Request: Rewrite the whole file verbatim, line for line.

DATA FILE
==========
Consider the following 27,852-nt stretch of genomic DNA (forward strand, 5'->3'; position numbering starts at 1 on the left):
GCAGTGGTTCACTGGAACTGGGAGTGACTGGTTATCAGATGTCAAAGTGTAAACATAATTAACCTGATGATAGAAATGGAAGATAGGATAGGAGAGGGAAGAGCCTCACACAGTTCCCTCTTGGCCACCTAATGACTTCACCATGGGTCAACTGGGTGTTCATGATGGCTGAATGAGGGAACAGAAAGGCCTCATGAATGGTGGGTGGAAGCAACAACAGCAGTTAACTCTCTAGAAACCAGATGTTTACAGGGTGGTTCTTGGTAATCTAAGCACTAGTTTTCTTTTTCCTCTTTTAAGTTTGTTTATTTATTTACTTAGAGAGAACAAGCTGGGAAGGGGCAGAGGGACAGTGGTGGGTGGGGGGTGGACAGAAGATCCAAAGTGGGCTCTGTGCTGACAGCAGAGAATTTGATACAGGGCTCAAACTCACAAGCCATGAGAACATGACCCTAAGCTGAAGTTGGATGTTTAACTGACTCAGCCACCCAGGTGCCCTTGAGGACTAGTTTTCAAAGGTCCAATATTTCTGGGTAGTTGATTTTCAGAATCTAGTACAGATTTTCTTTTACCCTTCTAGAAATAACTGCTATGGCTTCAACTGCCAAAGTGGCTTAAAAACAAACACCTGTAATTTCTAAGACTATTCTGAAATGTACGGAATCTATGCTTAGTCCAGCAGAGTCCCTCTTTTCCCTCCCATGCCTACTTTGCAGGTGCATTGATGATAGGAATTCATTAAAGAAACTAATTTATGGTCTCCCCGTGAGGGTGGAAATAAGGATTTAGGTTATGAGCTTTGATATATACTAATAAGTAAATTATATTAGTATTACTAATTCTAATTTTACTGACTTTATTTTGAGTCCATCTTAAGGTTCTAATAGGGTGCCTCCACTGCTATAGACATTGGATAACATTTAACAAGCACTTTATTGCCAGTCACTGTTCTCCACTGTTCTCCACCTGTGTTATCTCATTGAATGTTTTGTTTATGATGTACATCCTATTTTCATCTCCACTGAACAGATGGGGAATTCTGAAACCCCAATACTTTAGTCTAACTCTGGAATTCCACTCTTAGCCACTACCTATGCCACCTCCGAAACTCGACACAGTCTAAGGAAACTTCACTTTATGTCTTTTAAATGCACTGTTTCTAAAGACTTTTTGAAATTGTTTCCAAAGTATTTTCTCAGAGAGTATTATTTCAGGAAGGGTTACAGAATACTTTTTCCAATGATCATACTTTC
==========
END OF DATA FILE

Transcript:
Consider the following 27,852-nt stretch of genomic DNA (forward strand, 5'->3'; position numbering starts at 1 on the left):
GCAGTGGTTCACTGGAACTGGGAGTGACTGGTTATCAGATGTCAAAGTGTAAACATAATTAACCTGATGATAGAAATGGAAGATAGGATAGGAGAGGGAAGAGCCTCACACAGTTCCCTCTTGGCCACCTAATGACTTCACCATGGGTCAACTGGGTGTTCATGATGGCTGAATGAGGGAACAGAAAGGCCTCATGAATGGTGGGTGGAAGCAACAACAGCAGTTAACTCTCTAGAAACCAGATGTTTACAGGGTGGTTCTTGGTAATCTAAGCACTAGTTTTCTTTTTCCTCTTTTAAGTTTGTTTATTTATTTACTTAGAGAGAACAAGCTGGGAAGGGGCAGAGGGACAGTGGTGGGTGGGGGGTGGACAGAAGATCCAAAGTGGGCTCTGTGCTGACAGCAGAGAATTTGATACAGGGCTCAAACTCACAAGCCATGAGAACATGACCCTAAGCTGAAGTTGGATGTTTAACTGACTCAGCCACCCAGGTGCCCTTGAGGACTAGTTTTCAAAGGTCCAATATTTCTGGGTAGTTGATTTTCAGAATCTAGTACAGATTTTCTTTTACCCTTCTAGAAATAACTGCTATGGCTTCAACTGCCAAAGTGGCTTAAAAACAAACACCTGTAATTTCTAAGACTATTCTGAAATGTACGGAATCTATGCTTAGTCCAGCAGAGTCCCTCTTTTCCCTCCCATGCCTACTTTGCAGGTGCATTGATGATAGGAATTCATTAAAGAAACTAATTTATGGTCTCCCCGTGAGGGTGGAAATAAGGATTTAGGTTATGAGCTTTGATATATACTAATAAGTAAATTATATTAGTATTACTAATTCTAATTTTACTGACTTTATTTTGAGTCCATCTTAAGGTTCTAATAGGGTGCCTCCACTGCTATAGACATTGGATAACATTTAACAAGCACTTTATTGCCAGTCACTGTTCTCCACTGTTCTCCACCTGTGTTATCTCATTGAATGTTTTGTTTATGATGTACATCCTATTTTCATCTCCACTGAACAGATGGGGAATTCTGAAACCCCAATACTTTAGTCTAACTCTGGAATTCCACTCTTAGCCACTACCTATGCCACCTCCGAAACTCGACACAGTCTAAGGAAACTTCACTTTATGTCTTTTAAATGCACTGTTTCTAAAGACTTTTTGAAATTGTTTCCAAAGTATTTTCTCAGAGAGTATTATTTCAGGAAGGGTTACAGAATACTTTTTCCAATGATCATACTTTC